Civic groups and those representing business interests aired views during a Municipal Services Committee hearing Tuesday on the pros and cons of a new city department proposal to require all new buildings built in Pasadena to be all-electric, with no use of natural gas allowed.
Praising the Pasadena Planning and Community Development Department proposal, League of Women’s Voters of Pasadena representative Kathy Kunysz said the electrification ordinance being proposed by the department would be a “courageous step” and an effective action to reduce Greenhouse Gas (GHG) emissions in the city.
“We encourage an early implementation date for two reasons: First, a delayed start risks a surge in application for permits for new gas construction. Second, the climate crisis is serious and calls upon our city to make an urgent response.”
The organization also recommends that exemptions to the ordinance should be based on “specific demonstrated needs and supported by information.”
According to the Planning and Community Development Department’s report to the Municipal Services Committee, the city could exempt from the ordinance some projects such as single-family housing development, affordable multiple-family housing development, and additions to existing buildings, to name a few.
Opposing the proposal, Los Angeles County Business Federation, (BizFed) a group composed of over 200 business organizations representing 400,000 employers in the County, said it supports a diversified energy portfolio to keep costs low and to lessen the strain on the “already overwhelmed energy grid.”
“Sustainability isn’t just about the environment, it is also the sustainability of jobs, the suitability of communities and sustainability of the economy.”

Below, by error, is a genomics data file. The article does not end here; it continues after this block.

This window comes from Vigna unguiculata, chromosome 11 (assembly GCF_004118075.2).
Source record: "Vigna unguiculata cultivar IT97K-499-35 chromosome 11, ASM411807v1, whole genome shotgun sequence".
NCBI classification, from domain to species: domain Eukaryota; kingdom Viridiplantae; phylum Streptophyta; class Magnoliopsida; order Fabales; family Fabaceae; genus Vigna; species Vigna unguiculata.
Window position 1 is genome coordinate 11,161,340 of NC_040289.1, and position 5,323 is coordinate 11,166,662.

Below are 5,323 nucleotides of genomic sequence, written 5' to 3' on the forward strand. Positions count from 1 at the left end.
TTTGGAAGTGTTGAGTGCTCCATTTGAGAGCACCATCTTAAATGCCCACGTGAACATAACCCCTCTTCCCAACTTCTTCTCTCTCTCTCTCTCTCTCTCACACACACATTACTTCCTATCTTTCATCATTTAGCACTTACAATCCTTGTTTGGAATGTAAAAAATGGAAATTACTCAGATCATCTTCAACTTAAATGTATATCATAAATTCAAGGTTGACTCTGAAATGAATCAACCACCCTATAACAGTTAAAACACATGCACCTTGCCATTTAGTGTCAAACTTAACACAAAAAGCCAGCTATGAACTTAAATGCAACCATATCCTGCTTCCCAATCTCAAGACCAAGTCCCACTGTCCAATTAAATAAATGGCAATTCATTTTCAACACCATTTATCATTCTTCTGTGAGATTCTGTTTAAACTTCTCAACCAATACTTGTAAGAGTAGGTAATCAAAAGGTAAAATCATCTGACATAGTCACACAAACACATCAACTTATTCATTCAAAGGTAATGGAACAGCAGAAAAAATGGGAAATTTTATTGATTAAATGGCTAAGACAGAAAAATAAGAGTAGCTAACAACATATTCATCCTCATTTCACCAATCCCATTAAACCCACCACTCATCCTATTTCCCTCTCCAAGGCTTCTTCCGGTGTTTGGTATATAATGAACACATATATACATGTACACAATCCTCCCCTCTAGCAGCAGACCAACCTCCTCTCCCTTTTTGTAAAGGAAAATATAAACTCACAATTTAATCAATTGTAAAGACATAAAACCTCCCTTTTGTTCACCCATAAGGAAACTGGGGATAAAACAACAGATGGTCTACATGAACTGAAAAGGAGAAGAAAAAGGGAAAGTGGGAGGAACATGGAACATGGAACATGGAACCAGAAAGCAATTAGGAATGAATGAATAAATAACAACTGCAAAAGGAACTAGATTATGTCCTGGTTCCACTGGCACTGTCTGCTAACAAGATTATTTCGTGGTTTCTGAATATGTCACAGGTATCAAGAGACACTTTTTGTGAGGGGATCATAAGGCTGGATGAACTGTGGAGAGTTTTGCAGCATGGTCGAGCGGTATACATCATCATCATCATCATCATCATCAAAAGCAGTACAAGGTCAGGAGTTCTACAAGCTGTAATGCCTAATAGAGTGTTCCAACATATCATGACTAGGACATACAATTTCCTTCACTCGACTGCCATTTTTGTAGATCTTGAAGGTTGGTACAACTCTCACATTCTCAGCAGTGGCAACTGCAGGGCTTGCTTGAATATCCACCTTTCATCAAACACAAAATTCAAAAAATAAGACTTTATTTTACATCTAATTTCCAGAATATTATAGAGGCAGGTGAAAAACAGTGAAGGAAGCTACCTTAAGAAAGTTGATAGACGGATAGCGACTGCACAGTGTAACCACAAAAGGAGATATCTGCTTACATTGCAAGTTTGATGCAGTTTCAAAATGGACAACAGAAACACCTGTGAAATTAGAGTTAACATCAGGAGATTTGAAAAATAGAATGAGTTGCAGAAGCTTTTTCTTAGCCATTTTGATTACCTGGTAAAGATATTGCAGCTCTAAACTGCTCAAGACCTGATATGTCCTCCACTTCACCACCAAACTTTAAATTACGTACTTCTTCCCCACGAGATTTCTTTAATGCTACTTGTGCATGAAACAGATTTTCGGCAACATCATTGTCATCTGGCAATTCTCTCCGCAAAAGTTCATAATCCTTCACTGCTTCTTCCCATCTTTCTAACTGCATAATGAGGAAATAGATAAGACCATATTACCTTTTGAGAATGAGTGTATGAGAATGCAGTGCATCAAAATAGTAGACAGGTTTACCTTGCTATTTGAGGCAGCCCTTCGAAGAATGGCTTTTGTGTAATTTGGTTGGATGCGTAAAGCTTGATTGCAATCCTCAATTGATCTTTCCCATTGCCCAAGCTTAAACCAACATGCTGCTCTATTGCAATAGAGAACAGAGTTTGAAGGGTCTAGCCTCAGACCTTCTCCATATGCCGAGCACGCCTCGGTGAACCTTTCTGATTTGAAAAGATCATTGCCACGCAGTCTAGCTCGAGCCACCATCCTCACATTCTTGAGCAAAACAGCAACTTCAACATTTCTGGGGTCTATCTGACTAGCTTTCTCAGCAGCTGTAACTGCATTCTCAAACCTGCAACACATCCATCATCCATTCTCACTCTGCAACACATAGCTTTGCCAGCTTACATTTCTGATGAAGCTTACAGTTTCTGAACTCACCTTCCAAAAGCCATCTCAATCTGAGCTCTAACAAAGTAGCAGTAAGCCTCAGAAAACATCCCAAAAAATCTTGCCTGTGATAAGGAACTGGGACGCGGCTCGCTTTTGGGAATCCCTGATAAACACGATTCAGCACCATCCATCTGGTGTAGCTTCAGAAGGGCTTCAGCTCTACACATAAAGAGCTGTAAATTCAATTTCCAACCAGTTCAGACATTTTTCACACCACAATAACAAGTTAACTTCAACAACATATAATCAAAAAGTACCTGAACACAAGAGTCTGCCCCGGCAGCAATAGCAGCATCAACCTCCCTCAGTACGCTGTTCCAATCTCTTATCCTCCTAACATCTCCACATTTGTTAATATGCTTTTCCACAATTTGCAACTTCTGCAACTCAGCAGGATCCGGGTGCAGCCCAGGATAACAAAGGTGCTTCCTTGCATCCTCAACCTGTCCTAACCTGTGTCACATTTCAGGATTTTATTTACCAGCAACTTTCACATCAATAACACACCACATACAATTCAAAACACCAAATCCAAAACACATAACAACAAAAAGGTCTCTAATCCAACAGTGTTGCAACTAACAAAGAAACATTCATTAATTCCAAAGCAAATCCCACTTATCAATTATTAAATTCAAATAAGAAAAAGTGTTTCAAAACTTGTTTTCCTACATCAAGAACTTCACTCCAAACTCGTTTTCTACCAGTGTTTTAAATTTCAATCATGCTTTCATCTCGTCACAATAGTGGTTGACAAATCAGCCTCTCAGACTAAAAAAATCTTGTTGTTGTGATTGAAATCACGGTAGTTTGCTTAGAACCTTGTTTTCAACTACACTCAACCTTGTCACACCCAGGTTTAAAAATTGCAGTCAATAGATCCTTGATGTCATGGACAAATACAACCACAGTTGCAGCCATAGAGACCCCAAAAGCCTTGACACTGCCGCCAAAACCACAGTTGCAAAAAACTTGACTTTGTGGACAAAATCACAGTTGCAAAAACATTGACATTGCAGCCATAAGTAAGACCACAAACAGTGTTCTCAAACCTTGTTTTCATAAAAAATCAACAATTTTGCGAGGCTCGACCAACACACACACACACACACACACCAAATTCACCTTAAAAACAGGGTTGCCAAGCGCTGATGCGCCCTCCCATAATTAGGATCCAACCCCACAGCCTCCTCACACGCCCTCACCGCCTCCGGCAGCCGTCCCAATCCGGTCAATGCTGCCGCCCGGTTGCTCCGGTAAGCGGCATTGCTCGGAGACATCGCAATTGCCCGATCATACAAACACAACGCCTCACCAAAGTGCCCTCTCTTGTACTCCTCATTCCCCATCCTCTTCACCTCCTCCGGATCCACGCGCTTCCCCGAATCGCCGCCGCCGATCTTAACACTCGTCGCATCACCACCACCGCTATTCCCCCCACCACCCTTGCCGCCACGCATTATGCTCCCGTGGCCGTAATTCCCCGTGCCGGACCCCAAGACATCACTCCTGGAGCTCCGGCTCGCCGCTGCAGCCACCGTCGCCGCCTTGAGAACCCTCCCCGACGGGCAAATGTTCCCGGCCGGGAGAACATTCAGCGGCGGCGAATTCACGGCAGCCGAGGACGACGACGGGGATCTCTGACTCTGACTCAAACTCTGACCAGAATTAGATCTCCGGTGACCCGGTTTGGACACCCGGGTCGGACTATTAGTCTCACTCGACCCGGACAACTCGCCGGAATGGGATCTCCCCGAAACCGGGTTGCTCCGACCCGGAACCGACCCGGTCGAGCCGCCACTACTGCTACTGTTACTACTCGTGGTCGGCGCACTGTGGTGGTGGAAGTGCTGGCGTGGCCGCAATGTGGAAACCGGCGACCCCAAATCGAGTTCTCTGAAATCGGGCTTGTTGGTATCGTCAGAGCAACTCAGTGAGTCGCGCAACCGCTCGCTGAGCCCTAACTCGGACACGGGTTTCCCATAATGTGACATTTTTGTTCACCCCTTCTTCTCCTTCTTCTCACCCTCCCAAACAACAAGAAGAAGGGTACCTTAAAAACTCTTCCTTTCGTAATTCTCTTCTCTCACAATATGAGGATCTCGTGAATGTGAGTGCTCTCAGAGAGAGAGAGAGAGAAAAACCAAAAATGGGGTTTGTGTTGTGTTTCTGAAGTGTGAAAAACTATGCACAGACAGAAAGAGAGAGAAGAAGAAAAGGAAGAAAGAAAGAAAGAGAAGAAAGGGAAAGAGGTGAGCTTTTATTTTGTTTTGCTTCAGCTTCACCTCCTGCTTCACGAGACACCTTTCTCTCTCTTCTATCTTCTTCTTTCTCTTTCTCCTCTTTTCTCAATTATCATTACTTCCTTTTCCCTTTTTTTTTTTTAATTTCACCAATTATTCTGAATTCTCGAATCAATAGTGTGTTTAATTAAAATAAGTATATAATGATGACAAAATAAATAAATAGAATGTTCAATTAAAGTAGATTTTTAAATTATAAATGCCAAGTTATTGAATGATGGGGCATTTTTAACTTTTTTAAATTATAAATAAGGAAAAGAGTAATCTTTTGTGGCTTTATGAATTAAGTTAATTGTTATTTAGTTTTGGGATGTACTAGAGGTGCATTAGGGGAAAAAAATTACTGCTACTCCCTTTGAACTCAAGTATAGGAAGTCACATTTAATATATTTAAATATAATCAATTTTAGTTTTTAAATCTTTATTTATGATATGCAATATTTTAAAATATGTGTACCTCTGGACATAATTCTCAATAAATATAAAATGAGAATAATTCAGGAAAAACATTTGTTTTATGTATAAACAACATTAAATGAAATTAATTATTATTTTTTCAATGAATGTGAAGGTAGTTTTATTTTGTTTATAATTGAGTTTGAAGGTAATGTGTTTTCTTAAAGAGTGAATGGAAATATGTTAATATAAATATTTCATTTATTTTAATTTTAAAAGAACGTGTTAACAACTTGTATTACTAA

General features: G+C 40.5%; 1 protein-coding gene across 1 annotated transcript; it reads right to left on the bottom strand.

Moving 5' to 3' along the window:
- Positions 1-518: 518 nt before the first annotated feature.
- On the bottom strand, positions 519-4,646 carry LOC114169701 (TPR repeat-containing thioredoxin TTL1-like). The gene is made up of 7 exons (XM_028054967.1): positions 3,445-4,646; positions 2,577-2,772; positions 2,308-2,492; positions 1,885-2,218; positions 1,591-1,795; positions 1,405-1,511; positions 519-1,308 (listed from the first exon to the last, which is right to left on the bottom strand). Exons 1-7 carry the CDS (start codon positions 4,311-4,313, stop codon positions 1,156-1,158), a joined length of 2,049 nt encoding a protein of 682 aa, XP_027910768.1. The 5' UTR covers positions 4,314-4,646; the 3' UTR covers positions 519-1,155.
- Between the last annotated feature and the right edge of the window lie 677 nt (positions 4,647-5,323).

“Clean natural gas is an important part of that portfolio, and necessary to reach our clean air goals without disruptions.”
Diana Coronado, Vice President of the Building Industry Association of Southern California asked the city to consider exempting from the ordinance all residential projects.
“We are asking that all residential construction be exempt from this ordinance including accessory dwelling units.”
“Additionally, we believe that there should be a robust stakeholder process to discuss the impacts of this item and explore other alternatives such as incentives and voluntary programs as a part of the planning strategy.”
Local residents Machiko Yasuda and Maureen Serra are among the local residents who expressed support for the proposal.
“All-electric buildings have better indoor air quality and are healthier for the people who live in them, especially children. They also are more affordable to construct, savings that can be passed on to renters and future owners,” Yasuda said.
“Please pass the motion to change the city code so that future buildings built in Pasadena will be all-electric. All-electric buildings are healthier, safer, and more sustainable,” said Serra.
During the meeting, Vice Mayor Andy Wilson, Chair of the Municipal Services Committee, advised city staff to develop a timeline and engage with stakeholders thoroughly before it goes back to the committee.
In response, City Manager Steve Mermell said the staff will now start developing a timeline and determining stakeholders’ issues and concerns.
“We want to move at a fairly good clip because the environment is not getting any better but we want to make sure that we have a thoughtful, comprehensive approach to this,” Mermell said.
According to the department’s Director, David Reyes, the city staff will come back to the committee after a couple of months for the discussion on the draft electrification ordinance, before going to the city council.
As of October 2021, at least 51 municipalities throughout California have adopted ordinances to begin decarbonizing buildings through different approaches.